Last Friday, a jury handed a landmark ruling in one of the industry’s most important legal case, finding that Agence France-Presse and Getty Images had wilfully infringed on Daniel Morel’s copyright after it sourced from Twitter and distributed the photographer’s images of the 2010 Haiti earthquake.
The jury awarded Morel $1.2m in damages, putting to an end a 46-month legal battle.[bjp_ad_slot]
“I think it’s fair to say that we we’re disappointed with the amount,” Getty Images’s general counsel John Lapham now tells BJP in a phone interview. “I also think it’s disappointing that it took three years to get to this point, but Morel had committed himself to achieving a certain degree of notoriety and now that he got it he should enjoy it.”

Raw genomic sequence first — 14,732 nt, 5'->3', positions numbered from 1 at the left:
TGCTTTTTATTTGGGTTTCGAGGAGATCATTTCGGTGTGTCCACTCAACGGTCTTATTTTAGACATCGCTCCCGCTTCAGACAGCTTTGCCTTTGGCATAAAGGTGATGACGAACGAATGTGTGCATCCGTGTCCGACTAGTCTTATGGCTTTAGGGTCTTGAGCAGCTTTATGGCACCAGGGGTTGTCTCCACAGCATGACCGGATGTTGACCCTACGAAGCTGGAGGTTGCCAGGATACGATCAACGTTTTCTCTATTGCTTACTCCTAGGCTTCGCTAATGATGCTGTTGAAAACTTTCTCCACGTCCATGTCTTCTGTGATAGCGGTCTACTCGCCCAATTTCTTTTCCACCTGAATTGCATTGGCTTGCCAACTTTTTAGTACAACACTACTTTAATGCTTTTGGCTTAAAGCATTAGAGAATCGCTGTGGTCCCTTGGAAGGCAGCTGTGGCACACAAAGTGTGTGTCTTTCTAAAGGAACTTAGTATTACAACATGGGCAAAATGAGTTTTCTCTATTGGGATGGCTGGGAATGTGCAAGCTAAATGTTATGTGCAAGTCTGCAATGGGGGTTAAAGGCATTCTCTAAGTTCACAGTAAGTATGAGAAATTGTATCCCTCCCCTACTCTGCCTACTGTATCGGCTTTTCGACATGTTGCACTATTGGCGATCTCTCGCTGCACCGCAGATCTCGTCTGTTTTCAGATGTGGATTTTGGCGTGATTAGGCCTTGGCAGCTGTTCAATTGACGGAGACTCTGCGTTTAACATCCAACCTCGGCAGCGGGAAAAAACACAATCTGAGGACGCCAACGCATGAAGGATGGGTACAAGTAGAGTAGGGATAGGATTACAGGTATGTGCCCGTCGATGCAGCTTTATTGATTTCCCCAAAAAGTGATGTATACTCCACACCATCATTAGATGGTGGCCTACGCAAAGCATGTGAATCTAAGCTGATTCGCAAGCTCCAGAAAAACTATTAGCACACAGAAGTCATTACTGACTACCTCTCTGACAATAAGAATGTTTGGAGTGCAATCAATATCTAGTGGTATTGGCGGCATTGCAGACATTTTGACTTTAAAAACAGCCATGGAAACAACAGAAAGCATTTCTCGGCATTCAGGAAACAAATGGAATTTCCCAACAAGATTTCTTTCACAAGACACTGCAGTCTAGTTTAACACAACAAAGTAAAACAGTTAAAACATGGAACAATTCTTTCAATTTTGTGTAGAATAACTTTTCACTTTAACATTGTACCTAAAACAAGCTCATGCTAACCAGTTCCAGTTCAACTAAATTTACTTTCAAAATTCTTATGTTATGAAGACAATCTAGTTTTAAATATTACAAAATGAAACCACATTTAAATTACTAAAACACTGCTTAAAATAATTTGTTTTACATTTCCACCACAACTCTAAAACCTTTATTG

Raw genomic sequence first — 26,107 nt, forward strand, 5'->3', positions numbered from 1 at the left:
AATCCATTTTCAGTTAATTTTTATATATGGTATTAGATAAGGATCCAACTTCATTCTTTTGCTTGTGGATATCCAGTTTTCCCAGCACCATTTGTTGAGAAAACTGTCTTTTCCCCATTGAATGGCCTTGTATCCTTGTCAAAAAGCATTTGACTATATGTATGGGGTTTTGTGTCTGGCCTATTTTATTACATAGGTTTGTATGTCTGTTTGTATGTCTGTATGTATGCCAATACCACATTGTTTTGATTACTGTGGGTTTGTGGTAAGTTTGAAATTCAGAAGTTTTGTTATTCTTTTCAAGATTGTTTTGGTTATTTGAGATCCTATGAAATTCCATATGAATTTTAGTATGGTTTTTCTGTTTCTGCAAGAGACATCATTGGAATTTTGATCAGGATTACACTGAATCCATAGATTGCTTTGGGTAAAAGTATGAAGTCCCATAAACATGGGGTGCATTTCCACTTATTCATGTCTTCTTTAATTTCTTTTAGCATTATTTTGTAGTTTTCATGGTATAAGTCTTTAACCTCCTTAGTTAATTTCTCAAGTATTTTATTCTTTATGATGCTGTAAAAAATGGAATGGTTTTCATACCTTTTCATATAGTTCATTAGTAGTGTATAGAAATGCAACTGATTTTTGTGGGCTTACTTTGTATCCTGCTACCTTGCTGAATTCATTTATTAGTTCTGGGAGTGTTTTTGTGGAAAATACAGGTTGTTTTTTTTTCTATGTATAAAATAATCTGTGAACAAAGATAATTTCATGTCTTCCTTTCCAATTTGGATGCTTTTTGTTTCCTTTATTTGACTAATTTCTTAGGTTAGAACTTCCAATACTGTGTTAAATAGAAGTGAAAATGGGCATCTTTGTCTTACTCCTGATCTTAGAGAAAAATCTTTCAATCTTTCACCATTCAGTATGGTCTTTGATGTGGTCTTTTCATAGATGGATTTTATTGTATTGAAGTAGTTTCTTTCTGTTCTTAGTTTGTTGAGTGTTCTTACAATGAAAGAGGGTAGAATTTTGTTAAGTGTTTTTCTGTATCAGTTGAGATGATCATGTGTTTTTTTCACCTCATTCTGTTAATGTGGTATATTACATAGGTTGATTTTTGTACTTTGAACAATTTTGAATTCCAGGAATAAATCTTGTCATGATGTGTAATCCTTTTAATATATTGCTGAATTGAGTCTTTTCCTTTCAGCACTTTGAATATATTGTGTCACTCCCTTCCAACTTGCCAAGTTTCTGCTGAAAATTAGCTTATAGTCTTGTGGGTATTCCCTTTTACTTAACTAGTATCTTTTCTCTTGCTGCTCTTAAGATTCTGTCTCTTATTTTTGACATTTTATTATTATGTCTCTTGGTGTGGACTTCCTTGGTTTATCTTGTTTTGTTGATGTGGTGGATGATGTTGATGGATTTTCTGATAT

As BJP reported in 2011, both Agence France-Presse and Getty Images tried to settle the case out-of-court, to no avail.
“At Getty Images, we’re very interested in the proper attribution of all of our images, and we’ve spent the last three years improving our systems and our processes to prevent this type of error from happening again,” says Lapham. “We have a lot of images coming in every single day, and we’ve learned a lot from this case.”
It remains unclear whether Getty Images will appeal the court’s decision. Agence France-Presse has yet to return BJP‘s requests for comment.